Second of three posts on legal aspects of this innovative scheme of arrangement
On 18 March 2011 the High Court sanctioned a scheme of arrangement (the Scheme) between Uniq plc (Uniq) and its members. The Scheme judgment is here. The result of the Scheme, and the restructuring of which it was a part (the Restructuring), is that 90% of Uniq’s equity will be transferred to a specially-incorporated vehicle and, hopefully, sold for the benefit of the defined benefit part of Uniq’s pension scheme. The shareholders in Uniq will be left with one-tenth of their previous holding in Uniq’s equity, and Uniq and its subsidiaries will be released from their obligations to the defined benefit part of the pension scheme.
The first post looks at the reason for, and the use of the Scheme to achieve, the Restructuring. This second post discusses a narrower point of company law that arose during the Restructuring: whether it is possible to amend a special resolution. The third post in this series sets out the basis on which the court exercised its discretion to approve the Scheme.
General rule: There is no scope for amending a special resolution…
Section 283(6)(a) of the Companies Act 2006 states that where a resolution is passed at a meeting, “the resolution is not a special resolution unless the notice of the meeting included the text of the resolution…”. As a result, it is generally not possible to amend the text of a special resolution where that text is set out in a meeting notice.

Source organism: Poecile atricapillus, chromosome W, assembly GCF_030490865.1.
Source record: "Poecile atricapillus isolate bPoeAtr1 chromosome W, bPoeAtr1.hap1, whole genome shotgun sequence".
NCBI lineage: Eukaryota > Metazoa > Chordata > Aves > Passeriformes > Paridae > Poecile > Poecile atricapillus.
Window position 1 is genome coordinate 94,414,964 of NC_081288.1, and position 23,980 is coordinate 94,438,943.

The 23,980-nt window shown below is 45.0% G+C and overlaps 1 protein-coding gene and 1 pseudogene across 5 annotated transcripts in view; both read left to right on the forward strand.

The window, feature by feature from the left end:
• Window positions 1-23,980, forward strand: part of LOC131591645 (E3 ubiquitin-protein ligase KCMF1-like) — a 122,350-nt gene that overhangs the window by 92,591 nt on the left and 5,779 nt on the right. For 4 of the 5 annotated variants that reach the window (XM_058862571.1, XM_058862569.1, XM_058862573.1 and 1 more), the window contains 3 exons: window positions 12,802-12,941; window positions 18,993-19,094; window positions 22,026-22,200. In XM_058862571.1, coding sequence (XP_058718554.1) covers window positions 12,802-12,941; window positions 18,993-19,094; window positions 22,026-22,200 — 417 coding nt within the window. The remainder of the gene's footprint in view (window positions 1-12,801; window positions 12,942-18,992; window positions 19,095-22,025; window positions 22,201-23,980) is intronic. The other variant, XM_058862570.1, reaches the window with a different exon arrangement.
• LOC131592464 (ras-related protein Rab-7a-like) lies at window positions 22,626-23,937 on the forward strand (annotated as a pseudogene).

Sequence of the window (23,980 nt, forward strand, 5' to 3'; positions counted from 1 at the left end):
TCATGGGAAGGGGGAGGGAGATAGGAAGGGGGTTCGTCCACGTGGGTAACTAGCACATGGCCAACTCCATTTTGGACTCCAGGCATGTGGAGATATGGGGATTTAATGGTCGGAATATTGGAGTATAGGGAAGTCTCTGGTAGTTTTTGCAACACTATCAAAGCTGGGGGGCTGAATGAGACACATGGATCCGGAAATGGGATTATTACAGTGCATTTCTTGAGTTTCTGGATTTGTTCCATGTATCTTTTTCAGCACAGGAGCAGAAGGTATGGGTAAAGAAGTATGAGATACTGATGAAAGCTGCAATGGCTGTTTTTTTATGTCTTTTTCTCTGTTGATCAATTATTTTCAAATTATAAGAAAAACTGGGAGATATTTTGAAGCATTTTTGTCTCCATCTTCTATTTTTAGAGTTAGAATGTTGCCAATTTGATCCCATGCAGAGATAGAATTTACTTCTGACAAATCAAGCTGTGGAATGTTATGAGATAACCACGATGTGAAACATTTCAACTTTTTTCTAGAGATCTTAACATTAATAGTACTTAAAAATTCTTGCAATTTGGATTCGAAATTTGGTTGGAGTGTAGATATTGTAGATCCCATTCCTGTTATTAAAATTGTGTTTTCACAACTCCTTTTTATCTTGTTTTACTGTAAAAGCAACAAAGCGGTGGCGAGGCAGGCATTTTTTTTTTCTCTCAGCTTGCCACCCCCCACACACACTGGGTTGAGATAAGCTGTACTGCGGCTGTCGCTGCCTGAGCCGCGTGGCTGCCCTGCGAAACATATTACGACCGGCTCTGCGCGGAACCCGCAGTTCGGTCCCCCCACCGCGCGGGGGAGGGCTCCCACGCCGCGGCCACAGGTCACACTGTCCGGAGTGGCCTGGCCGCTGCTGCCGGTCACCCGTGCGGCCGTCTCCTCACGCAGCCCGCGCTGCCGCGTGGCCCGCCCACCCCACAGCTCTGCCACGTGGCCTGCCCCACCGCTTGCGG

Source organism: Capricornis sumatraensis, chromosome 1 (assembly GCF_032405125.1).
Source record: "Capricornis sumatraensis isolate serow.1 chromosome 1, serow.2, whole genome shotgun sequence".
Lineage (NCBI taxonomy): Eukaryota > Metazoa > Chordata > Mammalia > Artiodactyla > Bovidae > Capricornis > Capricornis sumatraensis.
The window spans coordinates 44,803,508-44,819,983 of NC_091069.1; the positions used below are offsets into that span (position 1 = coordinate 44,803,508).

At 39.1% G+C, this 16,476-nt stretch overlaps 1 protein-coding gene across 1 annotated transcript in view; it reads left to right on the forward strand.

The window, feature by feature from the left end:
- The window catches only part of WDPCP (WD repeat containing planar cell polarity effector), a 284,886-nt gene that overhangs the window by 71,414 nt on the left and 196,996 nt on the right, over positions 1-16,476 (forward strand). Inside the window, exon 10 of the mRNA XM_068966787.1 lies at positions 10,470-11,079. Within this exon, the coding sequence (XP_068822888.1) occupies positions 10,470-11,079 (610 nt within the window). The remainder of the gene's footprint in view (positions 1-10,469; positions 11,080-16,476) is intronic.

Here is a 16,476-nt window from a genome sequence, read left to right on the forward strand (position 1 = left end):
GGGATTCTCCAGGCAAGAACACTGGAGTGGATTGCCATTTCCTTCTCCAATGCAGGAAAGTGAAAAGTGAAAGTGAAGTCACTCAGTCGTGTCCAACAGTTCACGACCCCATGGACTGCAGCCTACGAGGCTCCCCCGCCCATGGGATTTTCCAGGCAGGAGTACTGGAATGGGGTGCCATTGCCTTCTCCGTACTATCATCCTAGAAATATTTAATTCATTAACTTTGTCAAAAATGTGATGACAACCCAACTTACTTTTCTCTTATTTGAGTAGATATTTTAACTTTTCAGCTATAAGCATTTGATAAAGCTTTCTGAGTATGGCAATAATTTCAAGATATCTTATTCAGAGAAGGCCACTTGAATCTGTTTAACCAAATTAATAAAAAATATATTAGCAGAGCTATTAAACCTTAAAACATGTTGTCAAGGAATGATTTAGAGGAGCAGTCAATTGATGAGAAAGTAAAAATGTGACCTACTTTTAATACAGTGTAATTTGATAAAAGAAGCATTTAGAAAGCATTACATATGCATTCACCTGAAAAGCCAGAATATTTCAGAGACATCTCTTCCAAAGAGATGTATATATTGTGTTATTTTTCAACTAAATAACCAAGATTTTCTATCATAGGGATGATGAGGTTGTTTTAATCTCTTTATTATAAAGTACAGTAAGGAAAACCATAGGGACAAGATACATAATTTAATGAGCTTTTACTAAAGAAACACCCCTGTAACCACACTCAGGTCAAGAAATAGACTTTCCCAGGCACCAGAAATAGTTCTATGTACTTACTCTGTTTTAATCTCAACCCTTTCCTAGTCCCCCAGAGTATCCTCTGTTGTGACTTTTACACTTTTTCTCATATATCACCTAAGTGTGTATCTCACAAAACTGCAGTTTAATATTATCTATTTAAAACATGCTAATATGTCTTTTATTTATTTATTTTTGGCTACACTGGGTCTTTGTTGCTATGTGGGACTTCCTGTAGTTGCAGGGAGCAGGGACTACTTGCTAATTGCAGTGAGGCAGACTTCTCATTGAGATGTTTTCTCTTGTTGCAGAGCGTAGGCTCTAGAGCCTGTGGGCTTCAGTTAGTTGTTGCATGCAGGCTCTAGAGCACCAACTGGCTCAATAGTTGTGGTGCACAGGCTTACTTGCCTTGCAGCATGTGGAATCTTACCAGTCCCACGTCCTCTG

…unless it appears from the resolution text, when read with the accompanying circular, that an error have been made
The special resolution to effect the Scheme stated that 14,993,817 new shares would be issued. That figure was an error, and should have read 114,993,817.
This error was noticed before the meeting to consider the special resolution was held. The Scheme judgment records that the problem was dealt with by applying Re Willaire Systems plc  BCLC 67. If it is clear – when the resolution is read alongside the accompanying circular – that an error have been made in the resolution, then the resolution can be read as a matter of construction as if the error had not been made. In the words of the judgment, there was “no ambiguity or room for doubt” as to what the correct number of shares in the resolution should have been. The judgment in Re Uniq approved the following procedure:
- The error was notified by the chairman to the meeting called to approve the Scheme and to consider the special resolution.
- The resolution was proposed and passed as set out in the meeting notice.
- But with the meeting agreeing, and the minutes stating, that it should be read as relating to the correct figure.
The judgment referred to this as “a correct procedure and the resolution takes effect as clearly intended”.
The final post in this series will discuss how the judge addressed the question of whether the Scheme was of benefit to the Uniq shareholders who approved the Scheme.
UPDATE 13 July 2011: Greencore Group plc has now made an agreed cash offer to acquire all of the shares in Uniq. Angel Street, the special purpose vehicle that holds 90.2% of Uniq for the benefit of the pension scheme following the Restructuring, has irrevocably agreed to accept the Greencore offer. We discuss the Greencore offer in this post.
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